The coastal crooner chats with us about gumbo, Southern beaches, and his new Margaritaville casino and restaurant in Biloxi, Mississippi.
Why open a Margaritaville casino in Biloxi?
I had been approached about opening casinos for a while. After Hurricane Katrina hit Biloxi, I thought if I’m going to be in the gaming industry anywhere then it should be there. I saw it as a way to help out at home. It’s kind of ironic because Biloxi is where I worked summers during high school. It’s where I made my first dollar as a professional musician. It’s pretty cool how things have come full circle.
Was there a particular event that inspired the lyrics to “Margaritaville”?
I was with some friends in a Mexican restaurant on a hot day in Austin, Texas. We had a couple of margaritas and they really tasted good. The idea starting forming then. Afterwards I was heading back home to Key West. I wrote the song in about six minutes driving down the Overseas Highway. That was a good six minutes.
How do you take your margarita?
With Margaritaville tequila on the rocks and salt on the rim.
What is it about the coastal lifestyle that continually inspires your music?
In the Southern tradition you’re always connected to the land where you grew up. I’ve been a lucky guy to be able to travel around the world and do a lot of interesting things. But I always seem to come back to my connections to the Gulf—New Orleans, Mobile, and Biloxi. New Orleans in particular shaped who I became musically.
Favorite Southern beach?
The least inhabited ones! Nowadays I look for secret surf spots and secret fishing spots. It’s amazing the little unpopulated places you can find out there. But, since they’re secrets, I can’t tell you where they are.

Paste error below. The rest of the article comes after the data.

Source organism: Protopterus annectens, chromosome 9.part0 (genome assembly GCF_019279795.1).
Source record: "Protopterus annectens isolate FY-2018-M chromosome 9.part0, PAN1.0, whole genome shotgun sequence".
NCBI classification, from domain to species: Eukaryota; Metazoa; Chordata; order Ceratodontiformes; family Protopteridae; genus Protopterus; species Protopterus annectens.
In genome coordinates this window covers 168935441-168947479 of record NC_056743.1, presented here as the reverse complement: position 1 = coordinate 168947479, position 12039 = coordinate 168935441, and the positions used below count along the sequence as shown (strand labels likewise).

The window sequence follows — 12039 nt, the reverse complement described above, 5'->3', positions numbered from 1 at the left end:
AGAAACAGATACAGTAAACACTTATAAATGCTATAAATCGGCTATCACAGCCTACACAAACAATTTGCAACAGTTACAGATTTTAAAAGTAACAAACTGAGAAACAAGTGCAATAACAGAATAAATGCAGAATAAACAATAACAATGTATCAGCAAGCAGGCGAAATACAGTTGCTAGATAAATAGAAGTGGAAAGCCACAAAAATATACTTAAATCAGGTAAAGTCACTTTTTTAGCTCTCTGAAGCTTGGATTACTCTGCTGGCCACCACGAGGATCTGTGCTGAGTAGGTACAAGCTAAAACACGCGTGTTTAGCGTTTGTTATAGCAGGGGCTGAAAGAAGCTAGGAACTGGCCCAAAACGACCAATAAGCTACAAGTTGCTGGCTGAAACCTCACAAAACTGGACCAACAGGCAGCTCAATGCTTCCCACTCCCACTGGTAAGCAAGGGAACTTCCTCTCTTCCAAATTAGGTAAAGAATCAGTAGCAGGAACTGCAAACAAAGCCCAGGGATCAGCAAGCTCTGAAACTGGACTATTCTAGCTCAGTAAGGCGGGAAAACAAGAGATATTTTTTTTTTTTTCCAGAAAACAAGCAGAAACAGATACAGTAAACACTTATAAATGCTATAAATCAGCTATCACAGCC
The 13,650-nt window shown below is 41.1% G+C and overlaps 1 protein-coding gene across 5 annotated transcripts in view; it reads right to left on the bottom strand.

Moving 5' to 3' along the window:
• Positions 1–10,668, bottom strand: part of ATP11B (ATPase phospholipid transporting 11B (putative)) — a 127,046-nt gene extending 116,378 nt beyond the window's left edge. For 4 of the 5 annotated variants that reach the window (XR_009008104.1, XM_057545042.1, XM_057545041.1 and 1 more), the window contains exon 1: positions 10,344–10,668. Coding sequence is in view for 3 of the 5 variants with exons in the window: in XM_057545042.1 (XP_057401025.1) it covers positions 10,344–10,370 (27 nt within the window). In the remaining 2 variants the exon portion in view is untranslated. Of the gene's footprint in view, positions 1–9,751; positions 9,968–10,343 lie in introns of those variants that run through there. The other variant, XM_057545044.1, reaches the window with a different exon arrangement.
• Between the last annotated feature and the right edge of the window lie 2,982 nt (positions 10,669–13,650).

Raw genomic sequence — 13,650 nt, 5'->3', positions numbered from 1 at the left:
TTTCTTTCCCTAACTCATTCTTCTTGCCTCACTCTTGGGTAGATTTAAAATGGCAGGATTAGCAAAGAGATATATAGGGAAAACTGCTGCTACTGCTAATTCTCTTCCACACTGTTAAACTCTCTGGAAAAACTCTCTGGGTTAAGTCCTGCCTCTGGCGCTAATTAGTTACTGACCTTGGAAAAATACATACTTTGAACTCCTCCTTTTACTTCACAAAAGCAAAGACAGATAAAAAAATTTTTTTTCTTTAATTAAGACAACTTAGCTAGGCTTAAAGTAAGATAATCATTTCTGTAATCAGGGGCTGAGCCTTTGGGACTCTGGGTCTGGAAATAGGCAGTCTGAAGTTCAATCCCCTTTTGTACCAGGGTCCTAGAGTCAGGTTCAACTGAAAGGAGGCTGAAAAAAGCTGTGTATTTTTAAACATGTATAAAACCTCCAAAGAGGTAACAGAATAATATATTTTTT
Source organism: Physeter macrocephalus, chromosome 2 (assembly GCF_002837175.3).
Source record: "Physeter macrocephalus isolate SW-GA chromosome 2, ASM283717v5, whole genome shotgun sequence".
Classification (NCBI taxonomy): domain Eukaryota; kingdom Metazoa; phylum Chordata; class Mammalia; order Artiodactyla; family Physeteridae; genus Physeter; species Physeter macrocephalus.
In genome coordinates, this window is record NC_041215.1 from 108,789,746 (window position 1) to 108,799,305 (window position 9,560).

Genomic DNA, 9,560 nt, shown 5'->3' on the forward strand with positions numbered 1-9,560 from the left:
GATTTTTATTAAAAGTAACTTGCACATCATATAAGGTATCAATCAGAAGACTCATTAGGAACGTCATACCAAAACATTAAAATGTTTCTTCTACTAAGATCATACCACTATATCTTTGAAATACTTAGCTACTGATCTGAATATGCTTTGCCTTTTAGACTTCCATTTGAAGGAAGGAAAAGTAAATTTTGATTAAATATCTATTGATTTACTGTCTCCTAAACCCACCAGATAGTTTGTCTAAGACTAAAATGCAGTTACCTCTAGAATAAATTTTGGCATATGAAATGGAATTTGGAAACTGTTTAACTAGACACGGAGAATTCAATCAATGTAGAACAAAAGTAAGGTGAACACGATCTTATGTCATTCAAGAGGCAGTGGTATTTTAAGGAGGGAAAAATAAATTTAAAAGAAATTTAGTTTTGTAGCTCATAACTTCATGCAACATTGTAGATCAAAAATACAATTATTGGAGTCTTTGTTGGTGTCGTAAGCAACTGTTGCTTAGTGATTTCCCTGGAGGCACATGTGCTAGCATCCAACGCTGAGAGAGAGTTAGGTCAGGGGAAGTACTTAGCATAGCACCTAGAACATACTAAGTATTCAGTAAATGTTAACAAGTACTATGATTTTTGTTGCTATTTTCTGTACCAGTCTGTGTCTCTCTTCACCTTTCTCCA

What’s the best thing your mama taught you?
Tolerance. She believed everyone should be treated equally.
What’s on your Southern bucket list?
I know the Mississippi River from New Orleans, but I haven’t spent time on its shoreline from Natchez to Vicksburg and on up to Memphis. There’s something about fishing and boating on that part of the Mississippi River that intrigues me.
Ultimate Southern meal?
A great bowl of quail and andouille sausage gumbo.
Where’s the most unexpected place you’ve encountered Parrot Heads?
My promoter had me playing my first show in Tahiti. It was a hula dancer from Hawaii, an Elvis impersonator from New Zealand, and me. No one there knew who I was, and we were having trouble selling tickets. I was going around and putting up flyers on every American boat I could find. The day of the show, all of a sudden an ocean research vessel appears. It’s from Gulfport, Mississippi, and filled with 150 marine biology students from LSU, Southern Miss and Ole Miss. They sold out the show!